Soda fountain machines are found in almost every establishment. Although those fizzy drinks are a tasty treat proper installation and maintenance is needed to prevent problems.
The machines work by mixing flavored syrup with carbonated water to make soda. The carbonated water is made by taking regular tap water and adding carbon dioxide (CO₂) gas creating carbonic acid. Without the carbonation fizz, it is no different than flavored syrup. When CO₂ is mixed with water, carbonic acid (a weak acid) is formed. Many water supply lines are made from copper. If CO₂ backs up into a copper water line, carbonic acid will dissolve some of the copper.
The water containing the dissolved copper will eventually be used in dispensing soft drinks and the first few customers receiving the drinks are likely to suffer with the symptoms of copper poisoning. Symptoms of copper poisoning by ingestion include vomiting and gastrointestinal distress.
On July 29, 1986, a woman and two girls attending a county fair in southwest Missouri came to the first aid station complaining of vomiting and abdominal distress. The symptoms occurred after consuming a carbonated beverage from a local stand, and investigation found that the soda from this stand contained elevated levels of copper and zinc. Examination of a simple check valve in one of the lines of the carbonation system revealed a stuck spring allowing backflow to occur.
On January 1, 1989, twelve children from daycare centers in the Dallas, Texas area suffered severe vomiting and stomach cramps after drinking water and soda at a movie theatre. It was discovered that a soda dispenser had malfunctioned the previous day allowing carbonated water to flow back into the water pipes of the building. This water had remained in the lines overnight and leached copper from the pipes. The next day, the copper-laced water flowed back into the soda machine and to a nearby water fountain. Later tests confirmed that the children suffered from copper poisoning.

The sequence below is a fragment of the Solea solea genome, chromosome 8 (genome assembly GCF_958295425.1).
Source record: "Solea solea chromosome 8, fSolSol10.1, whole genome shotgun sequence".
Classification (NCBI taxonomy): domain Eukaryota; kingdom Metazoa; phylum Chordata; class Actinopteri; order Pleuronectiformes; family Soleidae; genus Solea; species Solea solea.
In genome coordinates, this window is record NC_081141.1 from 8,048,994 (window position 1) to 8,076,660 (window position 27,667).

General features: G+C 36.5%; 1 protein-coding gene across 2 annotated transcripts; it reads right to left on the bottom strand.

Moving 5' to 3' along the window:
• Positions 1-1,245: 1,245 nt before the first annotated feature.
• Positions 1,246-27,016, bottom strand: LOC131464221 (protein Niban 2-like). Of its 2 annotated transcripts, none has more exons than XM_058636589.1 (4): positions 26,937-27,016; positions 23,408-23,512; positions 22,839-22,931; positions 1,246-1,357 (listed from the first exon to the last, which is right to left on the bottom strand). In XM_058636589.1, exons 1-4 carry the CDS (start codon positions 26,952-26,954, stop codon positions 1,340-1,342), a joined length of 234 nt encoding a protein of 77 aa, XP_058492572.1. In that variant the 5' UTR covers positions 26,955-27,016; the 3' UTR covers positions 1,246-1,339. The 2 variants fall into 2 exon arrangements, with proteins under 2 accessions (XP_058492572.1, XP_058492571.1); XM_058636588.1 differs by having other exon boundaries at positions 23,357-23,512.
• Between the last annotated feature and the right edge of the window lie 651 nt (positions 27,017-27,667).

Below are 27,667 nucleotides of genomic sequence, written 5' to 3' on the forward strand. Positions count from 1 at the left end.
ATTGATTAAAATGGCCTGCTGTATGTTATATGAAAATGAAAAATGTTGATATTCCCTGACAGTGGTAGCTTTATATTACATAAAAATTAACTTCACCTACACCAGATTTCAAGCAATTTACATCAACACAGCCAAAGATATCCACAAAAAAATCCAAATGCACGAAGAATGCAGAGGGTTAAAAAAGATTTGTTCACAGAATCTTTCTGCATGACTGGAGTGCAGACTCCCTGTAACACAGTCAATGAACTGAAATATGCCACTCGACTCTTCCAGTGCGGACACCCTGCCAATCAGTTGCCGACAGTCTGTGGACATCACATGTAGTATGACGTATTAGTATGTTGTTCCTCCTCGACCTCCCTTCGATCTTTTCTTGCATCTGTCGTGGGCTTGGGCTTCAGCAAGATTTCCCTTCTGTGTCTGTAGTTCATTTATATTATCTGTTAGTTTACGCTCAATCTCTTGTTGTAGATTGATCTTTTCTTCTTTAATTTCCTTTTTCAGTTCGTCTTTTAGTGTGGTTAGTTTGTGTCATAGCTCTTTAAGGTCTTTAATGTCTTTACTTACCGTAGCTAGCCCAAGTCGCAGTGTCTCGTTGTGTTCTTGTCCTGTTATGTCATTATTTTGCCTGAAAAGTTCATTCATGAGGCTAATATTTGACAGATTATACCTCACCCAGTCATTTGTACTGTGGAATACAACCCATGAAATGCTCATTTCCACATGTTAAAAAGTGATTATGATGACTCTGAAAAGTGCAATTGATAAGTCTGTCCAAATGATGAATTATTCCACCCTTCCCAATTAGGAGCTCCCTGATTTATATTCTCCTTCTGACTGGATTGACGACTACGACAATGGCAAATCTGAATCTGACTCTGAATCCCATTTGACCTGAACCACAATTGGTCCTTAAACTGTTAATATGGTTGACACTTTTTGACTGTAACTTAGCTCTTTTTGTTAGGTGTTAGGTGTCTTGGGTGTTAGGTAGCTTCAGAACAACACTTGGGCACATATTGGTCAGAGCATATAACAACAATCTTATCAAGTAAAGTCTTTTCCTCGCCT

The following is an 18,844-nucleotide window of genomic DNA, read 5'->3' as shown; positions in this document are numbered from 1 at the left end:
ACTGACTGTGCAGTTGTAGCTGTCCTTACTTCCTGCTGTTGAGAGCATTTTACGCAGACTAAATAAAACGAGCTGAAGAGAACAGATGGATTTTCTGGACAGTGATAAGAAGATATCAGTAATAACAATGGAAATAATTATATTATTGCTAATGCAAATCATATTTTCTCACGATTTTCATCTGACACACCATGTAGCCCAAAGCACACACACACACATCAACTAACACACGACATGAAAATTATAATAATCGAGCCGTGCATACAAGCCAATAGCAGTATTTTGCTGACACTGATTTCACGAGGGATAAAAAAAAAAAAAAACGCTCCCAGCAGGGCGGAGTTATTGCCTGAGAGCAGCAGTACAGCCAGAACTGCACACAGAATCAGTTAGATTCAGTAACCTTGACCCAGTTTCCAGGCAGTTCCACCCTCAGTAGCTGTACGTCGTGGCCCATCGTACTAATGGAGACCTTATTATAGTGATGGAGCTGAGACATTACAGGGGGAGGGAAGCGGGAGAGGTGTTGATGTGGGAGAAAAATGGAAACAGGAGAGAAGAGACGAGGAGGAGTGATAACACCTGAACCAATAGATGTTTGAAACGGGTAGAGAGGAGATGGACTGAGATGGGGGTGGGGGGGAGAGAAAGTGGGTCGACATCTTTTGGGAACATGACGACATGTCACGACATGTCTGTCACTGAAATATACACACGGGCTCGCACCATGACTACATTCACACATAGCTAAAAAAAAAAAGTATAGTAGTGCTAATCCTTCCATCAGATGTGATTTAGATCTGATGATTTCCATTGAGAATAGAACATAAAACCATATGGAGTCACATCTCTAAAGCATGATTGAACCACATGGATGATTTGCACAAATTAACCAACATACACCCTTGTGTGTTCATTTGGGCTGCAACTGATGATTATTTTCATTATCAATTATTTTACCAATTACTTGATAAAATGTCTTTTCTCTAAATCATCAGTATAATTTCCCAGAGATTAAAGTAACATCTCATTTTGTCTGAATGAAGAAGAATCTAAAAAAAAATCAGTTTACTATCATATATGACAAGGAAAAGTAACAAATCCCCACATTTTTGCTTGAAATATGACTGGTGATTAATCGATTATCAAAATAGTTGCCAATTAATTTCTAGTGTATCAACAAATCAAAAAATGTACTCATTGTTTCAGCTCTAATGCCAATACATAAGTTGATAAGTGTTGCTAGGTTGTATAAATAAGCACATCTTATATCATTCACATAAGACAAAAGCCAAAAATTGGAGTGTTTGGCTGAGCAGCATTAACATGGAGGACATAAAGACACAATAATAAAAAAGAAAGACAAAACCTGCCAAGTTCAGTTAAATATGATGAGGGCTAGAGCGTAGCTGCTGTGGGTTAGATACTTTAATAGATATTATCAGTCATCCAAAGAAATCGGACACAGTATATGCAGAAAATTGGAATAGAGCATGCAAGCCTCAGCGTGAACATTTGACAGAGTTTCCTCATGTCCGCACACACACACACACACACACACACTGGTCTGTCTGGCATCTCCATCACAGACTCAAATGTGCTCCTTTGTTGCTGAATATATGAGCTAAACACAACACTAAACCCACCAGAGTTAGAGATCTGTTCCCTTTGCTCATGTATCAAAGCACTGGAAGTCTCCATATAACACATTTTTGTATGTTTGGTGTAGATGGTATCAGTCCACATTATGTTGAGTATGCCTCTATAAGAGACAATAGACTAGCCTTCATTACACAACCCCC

If the proper backflow prevention device is used, the chances of copper poisoning are reduced or eliminated. The most common device, and the one required by the Kansas Food Code, is a dual check valve with an intermediate vent (American Society of Sanitary Engineering Standard #1022). The device consists of two independent check valves with an atmospheric port (vent). The port is between the check valves and will vent liquids and gases under backflow conditions. The device to be installed upstream from a carbonating device and downstream from any copper in the water supply line and to be preceded by a screen of not less than 100 mesh to 1 inch. Newer installations will most likely have the screen built into the carbonator pump.
Original Article: https://www.krha.org/news/278616/Dangers-of-Carbonator-Backflow.htm
Posted by Backflow Case at Wednesday, June 05, 2019